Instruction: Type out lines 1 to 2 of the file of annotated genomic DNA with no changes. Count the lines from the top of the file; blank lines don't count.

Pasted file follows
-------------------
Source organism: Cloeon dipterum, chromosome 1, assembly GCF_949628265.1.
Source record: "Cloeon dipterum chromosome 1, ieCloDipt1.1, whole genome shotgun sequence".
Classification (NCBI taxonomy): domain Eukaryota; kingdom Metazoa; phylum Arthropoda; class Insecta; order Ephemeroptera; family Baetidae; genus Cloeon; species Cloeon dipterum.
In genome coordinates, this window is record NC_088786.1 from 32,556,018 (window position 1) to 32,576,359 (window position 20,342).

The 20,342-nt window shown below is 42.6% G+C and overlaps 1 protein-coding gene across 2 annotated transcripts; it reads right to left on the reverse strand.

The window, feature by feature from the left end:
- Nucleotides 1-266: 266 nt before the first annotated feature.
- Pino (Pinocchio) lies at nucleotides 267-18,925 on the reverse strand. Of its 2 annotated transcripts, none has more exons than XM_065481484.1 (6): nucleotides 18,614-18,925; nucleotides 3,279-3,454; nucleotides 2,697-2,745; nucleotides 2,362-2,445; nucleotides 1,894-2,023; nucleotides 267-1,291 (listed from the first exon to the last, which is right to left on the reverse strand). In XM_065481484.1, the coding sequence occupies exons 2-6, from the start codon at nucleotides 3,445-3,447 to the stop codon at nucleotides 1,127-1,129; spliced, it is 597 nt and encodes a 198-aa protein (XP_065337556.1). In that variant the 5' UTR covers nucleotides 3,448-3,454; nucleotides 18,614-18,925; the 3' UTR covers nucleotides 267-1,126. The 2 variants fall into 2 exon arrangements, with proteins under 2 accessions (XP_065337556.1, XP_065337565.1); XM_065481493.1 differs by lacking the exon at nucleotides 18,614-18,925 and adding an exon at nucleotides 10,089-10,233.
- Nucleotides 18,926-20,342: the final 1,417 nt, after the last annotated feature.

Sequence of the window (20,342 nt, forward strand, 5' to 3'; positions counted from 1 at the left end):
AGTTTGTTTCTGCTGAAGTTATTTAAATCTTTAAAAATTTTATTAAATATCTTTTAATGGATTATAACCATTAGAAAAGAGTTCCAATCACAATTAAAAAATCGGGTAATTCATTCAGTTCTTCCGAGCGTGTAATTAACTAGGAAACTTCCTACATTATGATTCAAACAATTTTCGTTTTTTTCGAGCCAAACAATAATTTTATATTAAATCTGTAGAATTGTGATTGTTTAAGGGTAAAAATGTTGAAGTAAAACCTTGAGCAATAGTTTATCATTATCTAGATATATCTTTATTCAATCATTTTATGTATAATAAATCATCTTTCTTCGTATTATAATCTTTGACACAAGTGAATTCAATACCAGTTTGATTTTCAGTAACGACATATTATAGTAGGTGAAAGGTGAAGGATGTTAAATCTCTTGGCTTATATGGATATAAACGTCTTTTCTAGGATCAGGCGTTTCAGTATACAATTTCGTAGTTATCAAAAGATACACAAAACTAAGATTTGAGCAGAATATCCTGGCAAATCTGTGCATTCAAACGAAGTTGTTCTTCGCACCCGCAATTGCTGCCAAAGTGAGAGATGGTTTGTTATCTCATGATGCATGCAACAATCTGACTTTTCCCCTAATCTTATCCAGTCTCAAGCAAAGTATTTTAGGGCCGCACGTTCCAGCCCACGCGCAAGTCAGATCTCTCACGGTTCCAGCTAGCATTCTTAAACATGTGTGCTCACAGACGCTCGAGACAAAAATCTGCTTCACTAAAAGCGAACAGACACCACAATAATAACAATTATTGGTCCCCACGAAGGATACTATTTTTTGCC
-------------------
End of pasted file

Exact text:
Source organism: Cloeon dipterum, chromosome 1, assembly GCF_949628265.1.
Source record: "Cloeon dipterum chromosome 1, ieCloDipt1.1, whole genome shotgun sequence".